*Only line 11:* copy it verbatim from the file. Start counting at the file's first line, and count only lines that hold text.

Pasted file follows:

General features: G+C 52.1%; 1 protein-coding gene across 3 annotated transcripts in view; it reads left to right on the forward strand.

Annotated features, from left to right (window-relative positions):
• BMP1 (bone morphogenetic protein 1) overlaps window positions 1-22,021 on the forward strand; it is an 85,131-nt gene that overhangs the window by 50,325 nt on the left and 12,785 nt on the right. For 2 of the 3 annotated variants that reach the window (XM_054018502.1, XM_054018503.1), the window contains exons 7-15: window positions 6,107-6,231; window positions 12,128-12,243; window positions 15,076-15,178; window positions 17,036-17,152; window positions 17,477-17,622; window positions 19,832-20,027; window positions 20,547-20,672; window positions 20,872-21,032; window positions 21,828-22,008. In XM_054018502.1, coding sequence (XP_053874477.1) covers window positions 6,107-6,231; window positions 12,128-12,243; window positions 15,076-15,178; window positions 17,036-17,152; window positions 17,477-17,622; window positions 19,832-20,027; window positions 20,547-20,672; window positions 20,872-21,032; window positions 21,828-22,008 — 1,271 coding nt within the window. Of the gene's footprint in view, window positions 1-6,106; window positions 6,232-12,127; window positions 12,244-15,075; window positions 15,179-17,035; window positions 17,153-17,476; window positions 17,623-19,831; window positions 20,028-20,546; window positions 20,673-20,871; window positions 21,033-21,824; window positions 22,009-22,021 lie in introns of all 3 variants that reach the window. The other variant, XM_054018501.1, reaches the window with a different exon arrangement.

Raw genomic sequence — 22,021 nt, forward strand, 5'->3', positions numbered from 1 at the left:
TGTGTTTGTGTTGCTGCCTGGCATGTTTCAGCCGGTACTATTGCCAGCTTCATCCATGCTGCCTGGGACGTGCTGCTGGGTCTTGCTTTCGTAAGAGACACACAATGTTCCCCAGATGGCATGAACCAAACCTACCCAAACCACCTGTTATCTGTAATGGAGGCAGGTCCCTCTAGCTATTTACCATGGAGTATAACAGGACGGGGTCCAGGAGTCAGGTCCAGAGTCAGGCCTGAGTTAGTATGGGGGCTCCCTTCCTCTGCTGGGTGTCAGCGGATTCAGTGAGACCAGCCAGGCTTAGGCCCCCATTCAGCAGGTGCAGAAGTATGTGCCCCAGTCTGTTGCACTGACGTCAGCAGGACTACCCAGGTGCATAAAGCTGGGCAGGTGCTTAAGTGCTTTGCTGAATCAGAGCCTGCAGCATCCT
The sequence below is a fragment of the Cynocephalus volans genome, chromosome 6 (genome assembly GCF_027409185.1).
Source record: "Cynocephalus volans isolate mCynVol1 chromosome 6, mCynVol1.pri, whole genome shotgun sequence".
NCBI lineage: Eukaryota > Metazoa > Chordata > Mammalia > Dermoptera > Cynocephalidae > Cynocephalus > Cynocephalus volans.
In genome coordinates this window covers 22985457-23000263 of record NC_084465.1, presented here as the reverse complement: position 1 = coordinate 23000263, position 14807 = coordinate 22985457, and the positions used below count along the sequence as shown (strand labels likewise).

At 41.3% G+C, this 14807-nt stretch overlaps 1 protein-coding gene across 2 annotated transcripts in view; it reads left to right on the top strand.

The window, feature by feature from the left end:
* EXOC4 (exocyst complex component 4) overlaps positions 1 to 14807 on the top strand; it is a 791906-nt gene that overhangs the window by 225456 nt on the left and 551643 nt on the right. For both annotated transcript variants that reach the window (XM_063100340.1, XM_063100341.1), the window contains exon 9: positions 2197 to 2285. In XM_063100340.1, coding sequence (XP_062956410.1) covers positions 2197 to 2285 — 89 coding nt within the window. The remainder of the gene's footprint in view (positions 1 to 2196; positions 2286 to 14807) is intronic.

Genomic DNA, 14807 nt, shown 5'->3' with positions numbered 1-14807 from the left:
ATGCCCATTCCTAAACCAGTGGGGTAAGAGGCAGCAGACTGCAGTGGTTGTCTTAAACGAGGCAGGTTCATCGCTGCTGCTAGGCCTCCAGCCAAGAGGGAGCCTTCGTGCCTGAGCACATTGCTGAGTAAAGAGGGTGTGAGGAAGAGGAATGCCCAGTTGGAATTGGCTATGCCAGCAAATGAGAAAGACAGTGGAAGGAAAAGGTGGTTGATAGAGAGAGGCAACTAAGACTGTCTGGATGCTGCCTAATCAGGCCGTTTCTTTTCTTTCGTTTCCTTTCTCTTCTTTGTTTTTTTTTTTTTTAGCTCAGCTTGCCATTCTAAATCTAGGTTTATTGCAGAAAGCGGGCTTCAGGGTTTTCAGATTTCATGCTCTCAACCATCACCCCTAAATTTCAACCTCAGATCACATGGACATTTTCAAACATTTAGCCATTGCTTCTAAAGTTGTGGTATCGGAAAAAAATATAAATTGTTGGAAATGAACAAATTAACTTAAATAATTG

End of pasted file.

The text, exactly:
The window, feature by feature from the left end: